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Beckham out, Giggs in for Britain's Olympic team

David Beckham is out but Ryan Giggs is in for Britain's Olympic soccer team.

Beckham, one of soccer's iconic figures, announced Thursday he had failed to make the squad but the decision wasn't made official by the British Olympic Association until Monday.

"It has not been an easy task to finalize my squad for this tournament, and the stature of the competition and uniqueness of the occasion has underlined the importance of every choice I have made," coach Stuart Pearce said in a statement.

"With just 18 places, it is very different from other international tournaments. The options are limited, but it is the Olympic Games and every player in this squad should be very proud they have a chance to compete for a gold medal on home soil."

Giggs, a Manchester United midfielder, will be part of the 18-man squad for the London Games. He is one of the greatest players in Premier League history but has never played in a major international tournament with Wales.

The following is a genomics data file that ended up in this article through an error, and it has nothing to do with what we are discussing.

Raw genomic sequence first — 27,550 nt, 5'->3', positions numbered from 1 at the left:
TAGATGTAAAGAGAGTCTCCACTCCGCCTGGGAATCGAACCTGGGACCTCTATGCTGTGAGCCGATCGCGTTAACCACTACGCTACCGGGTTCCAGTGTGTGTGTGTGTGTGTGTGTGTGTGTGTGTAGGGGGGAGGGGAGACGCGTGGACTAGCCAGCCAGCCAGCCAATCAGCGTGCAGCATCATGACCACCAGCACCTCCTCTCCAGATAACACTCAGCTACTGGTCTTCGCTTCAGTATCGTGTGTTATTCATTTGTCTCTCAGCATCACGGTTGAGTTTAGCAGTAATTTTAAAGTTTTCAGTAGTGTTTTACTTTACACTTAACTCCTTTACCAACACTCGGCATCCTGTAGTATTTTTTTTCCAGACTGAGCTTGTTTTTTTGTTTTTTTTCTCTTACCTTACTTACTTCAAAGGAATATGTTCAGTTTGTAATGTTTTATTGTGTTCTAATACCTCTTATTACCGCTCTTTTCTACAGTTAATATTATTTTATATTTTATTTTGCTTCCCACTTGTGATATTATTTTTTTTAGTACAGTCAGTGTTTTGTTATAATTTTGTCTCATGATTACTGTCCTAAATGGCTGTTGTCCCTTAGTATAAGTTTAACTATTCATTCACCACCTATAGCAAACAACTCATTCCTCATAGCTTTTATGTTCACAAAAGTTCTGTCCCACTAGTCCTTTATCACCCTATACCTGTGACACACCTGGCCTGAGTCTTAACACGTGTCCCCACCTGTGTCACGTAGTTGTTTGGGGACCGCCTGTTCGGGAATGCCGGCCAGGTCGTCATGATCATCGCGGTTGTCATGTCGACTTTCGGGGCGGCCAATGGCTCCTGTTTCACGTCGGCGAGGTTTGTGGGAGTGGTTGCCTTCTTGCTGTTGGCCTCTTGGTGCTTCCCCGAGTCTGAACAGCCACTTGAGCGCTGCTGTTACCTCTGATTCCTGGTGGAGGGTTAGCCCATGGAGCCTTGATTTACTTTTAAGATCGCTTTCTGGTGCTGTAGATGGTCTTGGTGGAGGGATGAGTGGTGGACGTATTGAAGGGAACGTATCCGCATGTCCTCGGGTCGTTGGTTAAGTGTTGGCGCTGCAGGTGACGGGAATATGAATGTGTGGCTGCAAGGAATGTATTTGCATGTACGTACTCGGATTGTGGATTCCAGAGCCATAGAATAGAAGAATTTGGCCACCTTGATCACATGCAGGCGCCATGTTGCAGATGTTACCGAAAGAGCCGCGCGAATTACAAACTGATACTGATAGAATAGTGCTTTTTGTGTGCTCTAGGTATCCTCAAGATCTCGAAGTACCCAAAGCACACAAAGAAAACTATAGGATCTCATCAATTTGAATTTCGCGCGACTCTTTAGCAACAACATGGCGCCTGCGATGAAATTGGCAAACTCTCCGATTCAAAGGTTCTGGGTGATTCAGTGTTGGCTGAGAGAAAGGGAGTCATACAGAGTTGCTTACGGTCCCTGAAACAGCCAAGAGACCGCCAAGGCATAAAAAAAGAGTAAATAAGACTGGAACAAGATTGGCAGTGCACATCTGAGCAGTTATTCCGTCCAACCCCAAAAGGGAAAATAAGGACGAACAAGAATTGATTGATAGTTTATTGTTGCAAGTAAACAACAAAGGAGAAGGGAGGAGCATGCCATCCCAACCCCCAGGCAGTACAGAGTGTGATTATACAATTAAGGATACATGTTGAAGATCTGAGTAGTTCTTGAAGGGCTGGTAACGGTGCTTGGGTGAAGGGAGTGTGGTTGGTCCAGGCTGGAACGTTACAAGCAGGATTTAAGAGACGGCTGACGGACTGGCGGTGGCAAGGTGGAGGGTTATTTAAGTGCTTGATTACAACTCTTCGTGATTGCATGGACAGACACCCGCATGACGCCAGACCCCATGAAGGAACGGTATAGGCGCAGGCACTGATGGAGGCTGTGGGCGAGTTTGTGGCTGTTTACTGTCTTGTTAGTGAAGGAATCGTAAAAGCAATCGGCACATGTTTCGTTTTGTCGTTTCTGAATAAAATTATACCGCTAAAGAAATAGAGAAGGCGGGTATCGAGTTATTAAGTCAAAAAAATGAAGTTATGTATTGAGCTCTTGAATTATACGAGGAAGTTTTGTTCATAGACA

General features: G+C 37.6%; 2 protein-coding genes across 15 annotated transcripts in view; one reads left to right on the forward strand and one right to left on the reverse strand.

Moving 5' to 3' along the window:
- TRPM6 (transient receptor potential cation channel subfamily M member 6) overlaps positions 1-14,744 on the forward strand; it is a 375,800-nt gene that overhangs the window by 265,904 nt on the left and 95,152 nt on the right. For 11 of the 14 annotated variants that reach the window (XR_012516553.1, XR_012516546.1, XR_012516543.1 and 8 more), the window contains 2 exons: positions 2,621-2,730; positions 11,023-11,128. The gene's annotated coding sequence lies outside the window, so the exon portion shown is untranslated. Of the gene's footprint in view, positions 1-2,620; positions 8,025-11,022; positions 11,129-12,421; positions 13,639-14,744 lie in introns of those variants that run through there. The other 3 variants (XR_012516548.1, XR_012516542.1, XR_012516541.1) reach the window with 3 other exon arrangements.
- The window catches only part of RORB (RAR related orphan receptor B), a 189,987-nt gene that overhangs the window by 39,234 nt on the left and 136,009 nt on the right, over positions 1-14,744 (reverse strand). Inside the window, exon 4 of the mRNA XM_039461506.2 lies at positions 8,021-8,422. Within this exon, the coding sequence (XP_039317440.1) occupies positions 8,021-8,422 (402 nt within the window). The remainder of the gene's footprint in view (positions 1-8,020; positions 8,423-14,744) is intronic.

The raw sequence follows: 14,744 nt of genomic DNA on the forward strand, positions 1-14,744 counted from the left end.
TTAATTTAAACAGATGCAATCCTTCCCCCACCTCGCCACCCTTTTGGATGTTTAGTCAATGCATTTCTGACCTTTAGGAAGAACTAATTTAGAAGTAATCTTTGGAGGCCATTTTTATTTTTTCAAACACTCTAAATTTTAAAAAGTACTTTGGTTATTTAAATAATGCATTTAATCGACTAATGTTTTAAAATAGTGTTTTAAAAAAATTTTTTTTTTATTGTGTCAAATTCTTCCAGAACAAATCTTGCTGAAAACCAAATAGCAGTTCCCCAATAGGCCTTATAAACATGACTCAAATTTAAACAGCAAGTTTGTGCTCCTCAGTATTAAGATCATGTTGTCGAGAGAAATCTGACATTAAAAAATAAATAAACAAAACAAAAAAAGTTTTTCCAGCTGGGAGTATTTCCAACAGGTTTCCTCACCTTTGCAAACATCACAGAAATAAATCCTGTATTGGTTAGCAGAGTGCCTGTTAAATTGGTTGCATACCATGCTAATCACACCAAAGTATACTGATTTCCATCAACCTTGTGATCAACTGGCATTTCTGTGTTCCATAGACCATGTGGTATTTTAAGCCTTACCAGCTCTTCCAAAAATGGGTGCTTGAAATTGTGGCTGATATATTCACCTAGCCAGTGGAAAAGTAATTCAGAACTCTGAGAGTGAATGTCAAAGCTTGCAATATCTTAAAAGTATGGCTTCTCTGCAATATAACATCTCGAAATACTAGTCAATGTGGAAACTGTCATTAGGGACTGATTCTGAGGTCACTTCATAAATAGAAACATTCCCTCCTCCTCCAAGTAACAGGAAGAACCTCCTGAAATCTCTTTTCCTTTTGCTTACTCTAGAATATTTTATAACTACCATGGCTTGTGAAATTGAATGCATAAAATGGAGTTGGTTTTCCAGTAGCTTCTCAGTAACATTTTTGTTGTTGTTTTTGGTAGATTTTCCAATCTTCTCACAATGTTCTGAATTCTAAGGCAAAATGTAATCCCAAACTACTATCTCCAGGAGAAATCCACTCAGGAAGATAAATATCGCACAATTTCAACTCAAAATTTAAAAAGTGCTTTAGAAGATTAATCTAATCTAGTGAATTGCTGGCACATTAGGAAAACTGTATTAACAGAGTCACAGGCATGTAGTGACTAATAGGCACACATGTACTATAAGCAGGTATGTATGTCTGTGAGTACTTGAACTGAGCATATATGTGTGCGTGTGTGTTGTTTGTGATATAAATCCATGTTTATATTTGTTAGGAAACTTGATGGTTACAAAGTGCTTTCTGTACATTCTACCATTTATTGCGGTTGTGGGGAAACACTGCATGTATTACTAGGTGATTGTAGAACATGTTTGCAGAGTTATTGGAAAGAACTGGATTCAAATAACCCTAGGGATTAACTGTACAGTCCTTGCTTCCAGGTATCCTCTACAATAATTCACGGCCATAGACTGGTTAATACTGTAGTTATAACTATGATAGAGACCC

The 38-year-old star joins fellow Welshman Craig Bellamy and England defender Micah Richards as the three overage players on the squad, which will represent Britain at an Olympics for the first time since 1960.

There are 13 Englishmen and five Welshmen on the team, and none from Scotland or Northern Ireland. Daniel Sturridge, Aaron Ramsey and Tom Cleverley were among the 15 Premier League players to make the cut.

Britain plays its opening match against Senegal at Old Trafford on July 26, faces the United Arab Emirates three days later at Wembley and Uruguay on Aug. 1 at the Millennium Stadium.

"I remember the huge advantage we gained from playing in front of our own fans during Euro 96," said Pearce, a former England defender. "And I'm sure with the nation behind us it could be a fantastic tournament for us."

Britain has not fielded an Olympic team since the Rome Games 52 years ago because soccer federations in Scotland, Wales and Northern Ireland feared losing their independence within FIFA.

The world body assured the federations that their status wouldn't be affected by participating in the 16-team competition at the London Games.